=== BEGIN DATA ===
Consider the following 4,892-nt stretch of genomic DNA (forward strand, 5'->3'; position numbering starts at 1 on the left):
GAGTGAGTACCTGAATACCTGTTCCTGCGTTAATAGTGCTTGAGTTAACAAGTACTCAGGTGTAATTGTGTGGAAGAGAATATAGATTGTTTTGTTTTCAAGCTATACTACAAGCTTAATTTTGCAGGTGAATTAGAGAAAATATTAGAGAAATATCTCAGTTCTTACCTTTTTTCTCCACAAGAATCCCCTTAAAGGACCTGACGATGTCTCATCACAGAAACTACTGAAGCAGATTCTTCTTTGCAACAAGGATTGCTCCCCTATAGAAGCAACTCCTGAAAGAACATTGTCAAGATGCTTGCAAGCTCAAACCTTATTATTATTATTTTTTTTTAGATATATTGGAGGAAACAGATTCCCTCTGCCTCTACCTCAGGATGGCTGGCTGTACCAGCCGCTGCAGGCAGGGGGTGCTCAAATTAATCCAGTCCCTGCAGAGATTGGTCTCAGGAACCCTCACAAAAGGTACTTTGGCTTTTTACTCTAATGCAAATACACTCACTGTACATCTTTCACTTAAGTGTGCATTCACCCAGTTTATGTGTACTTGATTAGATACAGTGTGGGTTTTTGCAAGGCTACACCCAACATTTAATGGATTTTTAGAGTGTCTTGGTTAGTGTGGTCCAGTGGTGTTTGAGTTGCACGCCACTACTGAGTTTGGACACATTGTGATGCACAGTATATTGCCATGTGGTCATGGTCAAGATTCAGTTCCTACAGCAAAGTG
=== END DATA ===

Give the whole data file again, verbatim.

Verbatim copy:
Consider the following 4,892-nt stretch of genomic DNA (forward strand, 5'->3'; position numbering starts at 1 on the left):
GAGTGAGTACCTGAATACCTGTTCCTGCGTTAATAGTGCTTGAGTTAACAAGTACTCAGGTGTAATTGTGTGGAAGAGAATATAGATTGTTTTGTTTTCAAGCTATACTACAAGCTTAATTTTGCAGGTGAATTAGAGAAAATATTAGAGAAATATCTCAGTTCTTACCTTTTTTCTCCACAAGAATCCCCTTAAAGGACCTGACGATGTCTCATCACAGAAACTACTGAAGCAGATTCTTCTTTGCAACAAGGATTGCTCCCCTATAGAAGCAACTCCTGAAAGAACATTGTCAAGATGCTTGCAAGCTCAAACCTTATTATTATTATTTTTTTTTAGATATATTGGAGGAAACAGATTCCCTCTGCCTCTACCTCAGGATGGCTGGCTGTACCAGCCGCTGCAGGCAGGGGGTGCTCAAATTAATCCAGTCCCTGCAGAGATTGGTCTCAGGAACCCTCACAAAAGGTACTTTGGCTTTTTACTCTAATGCAAATACACTCACTGTACATCTTTCACTTAAGTGTGCATTCACCCAGTTTATGTGTACTTGATTAGATACAGTGTGGGTTTTTGCAAGGCTACACCCAACATTTAATGGATTTTTAGAGTGTCTTGGTTAGTGTGGTCCAGTGGTGTTTGAGTTGCACGCCACTACTGAGTTTGGACACATTGTGATGCACAGTATATTGCCATGTGGTCATGGTCAAGATTCAGTTCCTACAGCAAAGTG